Staying well and avoiding an asthma attack in the Winter months is especially important. With asthma hospitalising a person every 8 minutes in the UK, and December and January being the deadliest months for the condition, now is the time of year when many asthmatics need to be vigilant about their condition.

Why is the cold weather a problem?

Colder temperatures are one of the most common triggers for asthma, alongside colds and flu, central heating and damp conditions.

Winter creates an almost perfect storm for triggering asthma with 3 potential issues arising:

  1. Cold air can trigger a bout of wheezing because it prompts the airways to produce histamine – the same hormone released during allergic reactions.
  2. When you leave your warm house and step into the cold air outside, your asthma symptoms can be triggered because the smaller airways tighten as they try to stop the cold air go deep into the lungs.
  3. The body can also increase its production of mucus as it tries to create a warm environment and filter the air as it enters the lungs.

There’s been so much coverage over the last 20 months about how Covid is more of an issue in Winter – and it’s not just Covid increases in prevalence. Other viruses, including the flu, and illnesses such as upper respiratory infections, are simply more frequent in Winter.  We tend to spend more time indoors, and as we hunker down inside, keep the windows closed and the flow of fresh air is more limited, we’re also in much closer contact with others who may expose us to those Winter contagions.

This can potentially worsen asthma’s bronchial symptoms.

What can you do to protect yourself over the Winter?

To avoid any Winter flare-ups:

  • if your asthma is triggered by allergens you should limit your exposure to them by using allergen-proof bedding and covers, avoiding excessive humidifying, and ensuring there is proper ventilation in your home.
  • get vaccinated – if you’ve not yet done so, book in for your flu and Covid vaccines as soon as possible.
  • limit outdoor activities if your asthma is triggered by cold air. Perhaps try indoor activities instead. Using your rescue inhaler before exercise will help with wheezing and shortness of breath.
  • when you are outdoors, make sure you’re not mouth breathing – breathe through your nose as this will warm the air that hits your airways. For those unable to nose breathe, holding a soft scarf loosely over their nose and mouth can help to limit the flow of fast, cold, dry air hitting your airways.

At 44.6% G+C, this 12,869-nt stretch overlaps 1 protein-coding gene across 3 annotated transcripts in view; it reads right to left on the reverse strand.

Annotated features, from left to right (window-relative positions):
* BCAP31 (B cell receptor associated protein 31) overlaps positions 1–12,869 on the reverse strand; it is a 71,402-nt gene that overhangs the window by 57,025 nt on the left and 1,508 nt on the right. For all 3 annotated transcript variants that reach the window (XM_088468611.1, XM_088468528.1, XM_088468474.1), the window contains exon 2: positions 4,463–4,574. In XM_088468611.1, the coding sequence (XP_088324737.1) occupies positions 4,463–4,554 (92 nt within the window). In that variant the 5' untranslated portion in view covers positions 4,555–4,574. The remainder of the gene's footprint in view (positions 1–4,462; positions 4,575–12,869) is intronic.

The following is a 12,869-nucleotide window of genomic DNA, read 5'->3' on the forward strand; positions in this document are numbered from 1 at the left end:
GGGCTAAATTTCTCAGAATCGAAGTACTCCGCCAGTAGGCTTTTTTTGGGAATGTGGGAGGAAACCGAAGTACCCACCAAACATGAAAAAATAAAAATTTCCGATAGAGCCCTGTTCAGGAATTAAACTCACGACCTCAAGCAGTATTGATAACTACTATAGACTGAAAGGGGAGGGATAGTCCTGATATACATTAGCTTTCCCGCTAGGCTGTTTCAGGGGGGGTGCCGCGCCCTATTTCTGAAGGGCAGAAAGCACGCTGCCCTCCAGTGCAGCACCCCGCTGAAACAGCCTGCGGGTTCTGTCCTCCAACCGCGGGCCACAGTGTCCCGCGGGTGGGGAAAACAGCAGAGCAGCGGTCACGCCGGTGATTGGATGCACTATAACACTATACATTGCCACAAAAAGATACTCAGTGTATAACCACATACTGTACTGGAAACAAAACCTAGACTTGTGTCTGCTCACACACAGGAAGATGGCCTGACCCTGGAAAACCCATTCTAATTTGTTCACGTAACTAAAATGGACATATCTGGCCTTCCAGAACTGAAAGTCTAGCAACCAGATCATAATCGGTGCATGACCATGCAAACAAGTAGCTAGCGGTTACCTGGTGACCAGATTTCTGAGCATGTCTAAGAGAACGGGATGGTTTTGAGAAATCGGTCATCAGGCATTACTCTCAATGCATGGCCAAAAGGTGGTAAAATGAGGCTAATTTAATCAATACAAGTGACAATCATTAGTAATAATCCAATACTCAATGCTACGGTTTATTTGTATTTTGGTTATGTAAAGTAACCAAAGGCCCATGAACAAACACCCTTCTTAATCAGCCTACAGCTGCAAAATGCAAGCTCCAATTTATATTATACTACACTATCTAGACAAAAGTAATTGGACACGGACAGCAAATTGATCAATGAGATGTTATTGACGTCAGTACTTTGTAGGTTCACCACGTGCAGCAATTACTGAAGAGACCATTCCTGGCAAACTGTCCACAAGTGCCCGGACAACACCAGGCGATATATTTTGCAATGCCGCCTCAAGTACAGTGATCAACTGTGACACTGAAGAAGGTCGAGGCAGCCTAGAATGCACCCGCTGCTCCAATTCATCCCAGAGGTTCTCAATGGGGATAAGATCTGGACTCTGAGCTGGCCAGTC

• breathing pattern re-education from respiratory physiotherapists is also very valuable to asthmatic patients to discuss breathlessness management and to optimise the way you breathe as much as possible. This is something that is particularly useful at winter but also all year round.
  • always carry your rescue inhaler (usually blue) with you at all times as this helps quickly deals with asthma symptoms if you get them.
  • remember prevention is better than cure… so use your prevention inhaler! It stops inflammation building up in your airways. You need to take it every day, all year round, even if you feel well. Taking your preventer inhaler as prescribed means your airways will be less sensitive and less likely to react to triggers. This includes any of your winter triggers, like cold air.

Have you had your asthma review this year?!

It’s very important that you see your GP to review your individual circumstances. This can be in the form of an annual asthma review, or it may be more regularly if your symptoms are severe. It’s your chance to talk through your own experiences and get the most up to date medical advice you need.

  • How your symptoms are affecting you, if they’re keeping you awake at night, or stopping you from getting on with things
  • Your medicines and inhalers, how often you use them, and your inhaler technique
  • Your asthma attack risk
  • Your asthma action plan

If you’ve not yet done so, book an appointment with your GP today!